TO ASSESS their performance level, Dr. Smith and her team pooled certain clinical data with other institutions that are functioning Oncology Care Models and also members of the Association of American Medical Colleges. Dr. Smith displayed a bar graph with 6-month episode findings, which showed that Mount Sinai had lower rates of emergency department admissions and re-admissions than the other institutions, but the data on hospice enrollment were unsatisfactory.

“That really hurt, because I’m a palliative care physician, and [in that field] we clearly know that early hospice enrollment can lower costs and improve quality of life. The results showed us an area that needed our attention,” said Dr. Smith.

So, how did they address their shortcomings? “We divided our strategy into four big domains that include process improvement, clinical quality, information technology (IT) and reporting, and care coordination, which is the domain we devoted most of our personnel and time to,” said Dr. Smith. “Care coordination, both inpatient and outpatient, ensures a smooth transition of care. We employ patient navigators who guide new patients through the continuum of their treatment experience. And we revamped the way we use our social workers—we’re really lucky to have a good number of phenomenal [full-time equivalent] social workers.”

Integrating the Oncology Care Model

THE OVERRIDING challenge was integrating the Oncology Care Model into the existing model of care. They were fortunate to have a chemotherapy council and IT steering committee—which meets monthly with the head of their electronic health record system—in place. To build meaningful relationships, Dr. Smith and her team began monthly Oncology Care Model meetings with key personnel at different sites with their own databases.

Crucial to their plan forward was the chemotherapy council. “We minimized variations in care by putting evidence-based chemotherapy sets into our Beacon Plan [the chemotherapy module of the emergency medical record software used at Mount Sinai]. When guidelines change, we change accordingly. All of our plans and protocols get reviewed by the council, and we then create a scoring rubric to decide what evidence-based metric gets uploaded to our [electronic health record] system,” noted Dr. Smith.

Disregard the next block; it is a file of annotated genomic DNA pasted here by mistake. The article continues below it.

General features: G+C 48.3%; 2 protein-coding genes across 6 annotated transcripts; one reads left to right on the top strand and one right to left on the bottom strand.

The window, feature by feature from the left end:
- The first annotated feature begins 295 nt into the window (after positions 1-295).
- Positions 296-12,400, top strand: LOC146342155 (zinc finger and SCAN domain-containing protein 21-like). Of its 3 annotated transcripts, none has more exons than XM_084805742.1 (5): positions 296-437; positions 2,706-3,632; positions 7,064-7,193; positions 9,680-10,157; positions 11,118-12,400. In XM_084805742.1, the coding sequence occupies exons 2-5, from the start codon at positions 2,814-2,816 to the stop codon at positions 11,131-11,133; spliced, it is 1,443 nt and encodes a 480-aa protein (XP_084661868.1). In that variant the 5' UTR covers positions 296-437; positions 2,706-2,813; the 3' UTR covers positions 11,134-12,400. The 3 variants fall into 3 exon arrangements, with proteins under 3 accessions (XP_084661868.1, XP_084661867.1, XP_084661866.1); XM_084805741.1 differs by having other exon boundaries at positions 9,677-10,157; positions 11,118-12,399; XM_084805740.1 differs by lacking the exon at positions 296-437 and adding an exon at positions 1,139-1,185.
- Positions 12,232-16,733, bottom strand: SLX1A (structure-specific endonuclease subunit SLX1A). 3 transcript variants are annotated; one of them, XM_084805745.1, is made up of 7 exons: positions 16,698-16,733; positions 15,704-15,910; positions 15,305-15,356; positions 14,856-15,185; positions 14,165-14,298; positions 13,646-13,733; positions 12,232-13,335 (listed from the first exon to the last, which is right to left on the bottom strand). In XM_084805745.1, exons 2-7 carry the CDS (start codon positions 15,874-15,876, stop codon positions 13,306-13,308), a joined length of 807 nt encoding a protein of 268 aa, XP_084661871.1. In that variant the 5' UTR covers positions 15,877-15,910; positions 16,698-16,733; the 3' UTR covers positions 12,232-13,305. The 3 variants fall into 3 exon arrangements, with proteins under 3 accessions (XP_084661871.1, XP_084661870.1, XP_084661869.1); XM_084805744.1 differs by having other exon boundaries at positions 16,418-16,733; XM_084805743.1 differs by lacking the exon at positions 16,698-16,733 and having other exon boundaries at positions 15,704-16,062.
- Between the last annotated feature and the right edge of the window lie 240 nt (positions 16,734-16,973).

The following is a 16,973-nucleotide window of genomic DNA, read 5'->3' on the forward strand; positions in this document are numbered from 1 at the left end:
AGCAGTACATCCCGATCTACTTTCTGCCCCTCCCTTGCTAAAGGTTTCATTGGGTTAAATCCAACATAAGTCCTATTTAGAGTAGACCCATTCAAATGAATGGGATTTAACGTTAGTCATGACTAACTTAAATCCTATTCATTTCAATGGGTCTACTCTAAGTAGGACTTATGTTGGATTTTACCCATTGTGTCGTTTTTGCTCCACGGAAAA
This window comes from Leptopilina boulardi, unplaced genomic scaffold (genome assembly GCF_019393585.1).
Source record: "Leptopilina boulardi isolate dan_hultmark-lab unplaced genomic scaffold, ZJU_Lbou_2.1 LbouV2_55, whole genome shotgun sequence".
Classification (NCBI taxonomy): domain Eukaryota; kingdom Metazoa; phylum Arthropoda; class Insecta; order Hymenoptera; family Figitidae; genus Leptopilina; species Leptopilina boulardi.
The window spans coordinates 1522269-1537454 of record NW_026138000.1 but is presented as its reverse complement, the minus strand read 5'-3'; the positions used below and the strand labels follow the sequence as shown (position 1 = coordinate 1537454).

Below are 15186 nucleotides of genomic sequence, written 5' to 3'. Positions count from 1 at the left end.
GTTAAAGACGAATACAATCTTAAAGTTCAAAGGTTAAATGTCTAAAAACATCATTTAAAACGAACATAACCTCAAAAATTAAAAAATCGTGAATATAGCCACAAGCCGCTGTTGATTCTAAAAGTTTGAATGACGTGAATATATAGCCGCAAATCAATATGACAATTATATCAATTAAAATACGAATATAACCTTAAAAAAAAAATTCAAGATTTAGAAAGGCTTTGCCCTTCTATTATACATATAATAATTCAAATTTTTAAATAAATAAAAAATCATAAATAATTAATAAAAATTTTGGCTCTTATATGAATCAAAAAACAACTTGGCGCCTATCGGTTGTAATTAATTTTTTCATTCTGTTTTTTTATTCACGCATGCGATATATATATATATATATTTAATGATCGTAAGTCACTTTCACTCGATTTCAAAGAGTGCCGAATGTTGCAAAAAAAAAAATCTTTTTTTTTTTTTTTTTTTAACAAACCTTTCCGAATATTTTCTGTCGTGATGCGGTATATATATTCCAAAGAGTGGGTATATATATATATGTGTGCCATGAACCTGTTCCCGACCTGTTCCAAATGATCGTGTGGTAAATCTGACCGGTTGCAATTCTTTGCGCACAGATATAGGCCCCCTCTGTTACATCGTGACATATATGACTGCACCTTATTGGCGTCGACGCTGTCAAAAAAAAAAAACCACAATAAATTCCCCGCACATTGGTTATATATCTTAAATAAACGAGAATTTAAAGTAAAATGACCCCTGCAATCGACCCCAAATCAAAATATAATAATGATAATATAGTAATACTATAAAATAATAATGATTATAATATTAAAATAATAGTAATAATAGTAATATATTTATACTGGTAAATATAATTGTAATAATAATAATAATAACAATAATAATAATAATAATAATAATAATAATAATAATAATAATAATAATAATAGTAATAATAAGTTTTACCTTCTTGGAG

Mount Sinai’s Oncology Care Model data are aggregated and charted in quality measure tables. They are uploaded into a well-organized quality measures dashboard, which records measures such as pain scores and advance care planning processes. “The dashboard lets you clearly see all the measures, and it drills down by site across our health system, including all participants in the Oncology Care Model,” said Dr. Smith.

The transition to the Oncology Care Model has seen early progress in the expansion of social work, care coordination, and improved compliance with treatment summary and disease staging Commission on Cancer requirements. “In terms of quality specifically, we earned the highest score for emergency department visits and hospital admissions—10 out of 10—so we’re doing well. I think a lot of that success comes from the standardized clinical documentation we’ve built to report key quality measures and our dashboard,” said Dr. Smith. ■

DISCLOSURE: Dr. Smith has received honoraria from and is a consultant/advisor to Teva.

REFERENCE

1. Smith CB: Personnel roles and responsibilities within OCM. 2018 ASCO Quality Care Symposium. Presented September 29, 2018.